Drexel University – Receives NIH Grant in a 5-years Study of Medicinal Marijuana
Drexel University Receives NIH Grant to Study Medical Marijuana Use Among LA Young AdultsDrexel University has been granted and received the allowability in a 5-years study which regards to the study of marijuana medicinal plant and in the impacts of the usage and the psychological and physical health among adults and young adults who lived in Los Angeles. It is the first large-scale NIH project funded to directly investigate medical marijuana use among young adults aged 18 to 26.
Dr. Stephen Lankenau, the associate professor in Drexel University School of Public Health is being awarded by the National Institutes of Health for $3.3 million over five years as the RO1 beginning July 1. He also led the study of “Medical Marijuana, Emerging Adults & Community: Connecting Health and Policy.”
Lankenau goals and aims:
- Determining medical marijuana in which impacts into the policies in Los Angeles
- To study more and more the proper usage of such marijuana and the beneficiary on young adults’ in psychological and physical health
- The influence of dispensaries and the significance will be then have the core focus in understanding
- storefronts that sell medical marijuana – on health.
- the study’s findings can guide medical marijuana policies at local, state and national levels to result in the most positive health outcomes for young adults and communities
The study emerged out of preliminary findings from an earlier NIH-funded project, which examined non-medical prescription drug use among high-risk young adults in two cities. Among Los Angeles participants, Lankenau observed key differences in patterns of drug use and health between those who had a physician recommendation for medical marijuana, and those who used marijuana without a recommendation.
Guided by these findings, his new study has three specific aims:
- Determining medical marijuana patient status in its basis and the impact on trajectories of physical and psychological health among emerging adults.
- Determining medical marijuana patient status which had impacts on the patterns of drug use among emerging adults, including intensity of marijuana use and misuse of alcohol, prescription drugs and illicit drugs.
- Describing the norms, cultures and natural history of medical marijuana use in Los Angeles among non-medical users and medical marijuana patients.
The recruitment of these people to study the said plant plays the major role in the industry because the people who had gone lots of consequences in their life really keeps on talking about the negatives and positives about this.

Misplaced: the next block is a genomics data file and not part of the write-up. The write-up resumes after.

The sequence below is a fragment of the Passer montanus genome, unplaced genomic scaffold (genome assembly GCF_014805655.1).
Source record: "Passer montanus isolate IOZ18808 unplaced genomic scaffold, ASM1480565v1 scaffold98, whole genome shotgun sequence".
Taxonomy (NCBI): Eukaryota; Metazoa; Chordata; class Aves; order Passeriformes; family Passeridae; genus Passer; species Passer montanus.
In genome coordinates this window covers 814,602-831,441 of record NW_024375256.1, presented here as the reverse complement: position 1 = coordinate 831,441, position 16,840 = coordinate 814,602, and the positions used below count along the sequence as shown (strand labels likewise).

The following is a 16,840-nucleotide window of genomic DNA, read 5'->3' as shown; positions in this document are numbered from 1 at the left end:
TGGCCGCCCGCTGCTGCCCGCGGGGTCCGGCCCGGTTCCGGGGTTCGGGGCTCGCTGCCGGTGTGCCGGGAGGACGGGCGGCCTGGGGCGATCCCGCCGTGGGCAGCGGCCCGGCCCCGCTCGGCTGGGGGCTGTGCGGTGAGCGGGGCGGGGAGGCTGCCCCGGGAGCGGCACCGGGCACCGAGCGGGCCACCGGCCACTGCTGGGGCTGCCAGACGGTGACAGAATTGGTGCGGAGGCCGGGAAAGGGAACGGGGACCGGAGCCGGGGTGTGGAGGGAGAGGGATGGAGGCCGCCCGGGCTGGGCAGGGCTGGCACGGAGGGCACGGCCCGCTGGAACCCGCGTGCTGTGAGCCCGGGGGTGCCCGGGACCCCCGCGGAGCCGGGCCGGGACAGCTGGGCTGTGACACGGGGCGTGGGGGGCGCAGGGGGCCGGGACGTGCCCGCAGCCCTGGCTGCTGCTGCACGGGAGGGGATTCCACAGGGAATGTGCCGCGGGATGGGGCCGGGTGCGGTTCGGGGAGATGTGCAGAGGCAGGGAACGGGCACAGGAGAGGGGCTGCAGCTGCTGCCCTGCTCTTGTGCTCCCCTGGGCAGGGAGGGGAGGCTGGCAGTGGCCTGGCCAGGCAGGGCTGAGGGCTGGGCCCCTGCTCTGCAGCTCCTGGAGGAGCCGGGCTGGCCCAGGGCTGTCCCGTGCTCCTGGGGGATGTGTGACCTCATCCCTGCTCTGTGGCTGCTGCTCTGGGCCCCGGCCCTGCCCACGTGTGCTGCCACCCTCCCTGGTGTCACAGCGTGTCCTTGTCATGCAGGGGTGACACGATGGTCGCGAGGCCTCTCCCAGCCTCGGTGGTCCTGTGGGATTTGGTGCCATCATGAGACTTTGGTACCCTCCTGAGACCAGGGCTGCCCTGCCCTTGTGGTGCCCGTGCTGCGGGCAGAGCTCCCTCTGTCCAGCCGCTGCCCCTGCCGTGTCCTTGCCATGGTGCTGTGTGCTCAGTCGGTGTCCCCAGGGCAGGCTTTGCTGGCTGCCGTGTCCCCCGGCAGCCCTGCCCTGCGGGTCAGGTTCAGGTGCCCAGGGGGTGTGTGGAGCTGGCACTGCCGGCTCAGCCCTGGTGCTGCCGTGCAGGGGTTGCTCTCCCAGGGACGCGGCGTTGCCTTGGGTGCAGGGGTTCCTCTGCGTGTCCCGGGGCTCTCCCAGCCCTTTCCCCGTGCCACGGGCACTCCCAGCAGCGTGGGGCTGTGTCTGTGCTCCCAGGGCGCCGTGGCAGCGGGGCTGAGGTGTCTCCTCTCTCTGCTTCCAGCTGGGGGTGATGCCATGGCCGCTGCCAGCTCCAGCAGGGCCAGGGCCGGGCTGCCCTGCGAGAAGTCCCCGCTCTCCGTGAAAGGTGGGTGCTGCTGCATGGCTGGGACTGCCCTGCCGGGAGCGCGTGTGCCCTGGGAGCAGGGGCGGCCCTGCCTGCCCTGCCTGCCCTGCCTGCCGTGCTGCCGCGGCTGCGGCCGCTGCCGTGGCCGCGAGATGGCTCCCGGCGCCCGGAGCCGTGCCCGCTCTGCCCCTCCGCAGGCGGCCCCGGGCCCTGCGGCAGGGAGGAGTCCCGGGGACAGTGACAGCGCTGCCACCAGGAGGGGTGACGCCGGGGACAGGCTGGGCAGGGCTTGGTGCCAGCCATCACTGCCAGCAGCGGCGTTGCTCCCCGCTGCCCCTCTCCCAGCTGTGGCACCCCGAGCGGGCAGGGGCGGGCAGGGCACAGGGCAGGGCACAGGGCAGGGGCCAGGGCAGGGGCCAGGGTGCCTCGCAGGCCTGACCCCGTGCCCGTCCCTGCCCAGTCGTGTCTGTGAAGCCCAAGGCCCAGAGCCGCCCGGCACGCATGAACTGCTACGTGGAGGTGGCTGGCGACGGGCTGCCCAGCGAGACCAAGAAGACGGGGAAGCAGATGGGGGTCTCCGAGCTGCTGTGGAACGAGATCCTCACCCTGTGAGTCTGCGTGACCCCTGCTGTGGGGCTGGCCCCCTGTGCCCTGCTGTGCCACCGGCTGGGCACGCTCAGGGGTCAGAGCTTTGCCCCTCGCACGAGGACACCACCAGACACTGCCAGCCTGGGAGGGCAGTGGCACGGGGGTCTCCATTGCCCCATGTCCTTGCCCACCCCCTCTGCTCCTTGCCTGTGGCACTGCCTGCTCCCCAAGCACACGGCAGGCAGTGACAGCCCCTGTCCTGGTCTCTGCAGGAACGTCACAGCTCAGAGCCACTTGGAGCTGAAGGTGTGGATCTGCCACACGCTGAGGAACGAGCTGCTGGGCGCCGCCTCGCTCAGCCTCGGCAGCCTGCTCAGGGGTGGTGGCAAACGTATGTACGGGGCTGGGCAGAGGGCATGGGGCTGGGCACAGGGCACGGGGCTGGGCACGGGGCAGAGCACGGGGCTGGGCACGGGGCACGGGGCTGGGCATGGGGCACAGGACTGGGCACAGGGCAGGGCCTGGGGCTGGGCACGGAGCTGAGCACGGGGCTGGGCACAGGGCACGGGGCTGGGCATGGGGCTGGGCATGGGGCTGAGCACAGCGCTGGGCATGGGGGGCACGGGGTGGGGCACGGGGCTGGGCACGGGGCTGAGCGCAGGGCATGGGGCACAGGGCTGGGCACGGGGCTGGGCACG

When marijuana medical plant first became legal in California in 1996 in which the young adults were not norm. Only adults who have a chronic conditions or seeking palliative care were just allowed and have a physician prescription in using marijuana as their medicine. But including conditions such as anxiety and insomnia had the received a lots of email recommendation in curing certain sickness. It almost reach 200 a day.
California is one of the 18 states which legalized the use of medical marijuana under the their state law. They govern the usage of plant that they see the good advantages about these plant. Indeed it is also true because lots of people proved it and maintains using it.
Lankenau and co-investigator Ellen Iverson at Children’s Hospital Los Angeles will enroll a diverse set of participants this fall and expect to complete baseline interviews and surveys by early 2014. Lankenau’s study will be recruiting (380) young non-medical marijuana users and young medical marijuana patients in natural settings and will use qualitative and quantitative methods. Participants will then complete annual follow-up interviews for three years.
In addition to broadly characterizing the role medical and non-medical use of marijuana has in the lives of young adults, Lankenau is also interested in specific aspects of the relationship between drug policy, drug usage and health in this population. Some of the relevant issues include: how the “gateway” concept applies to young medical marijuana patients; the basis for medical marijuana recommendations among young adults in Los Angeles, including the role of criminal justice issues; and the influence of medical marijuana on patterns of use among young non-medical users, including the problem of drug diversion.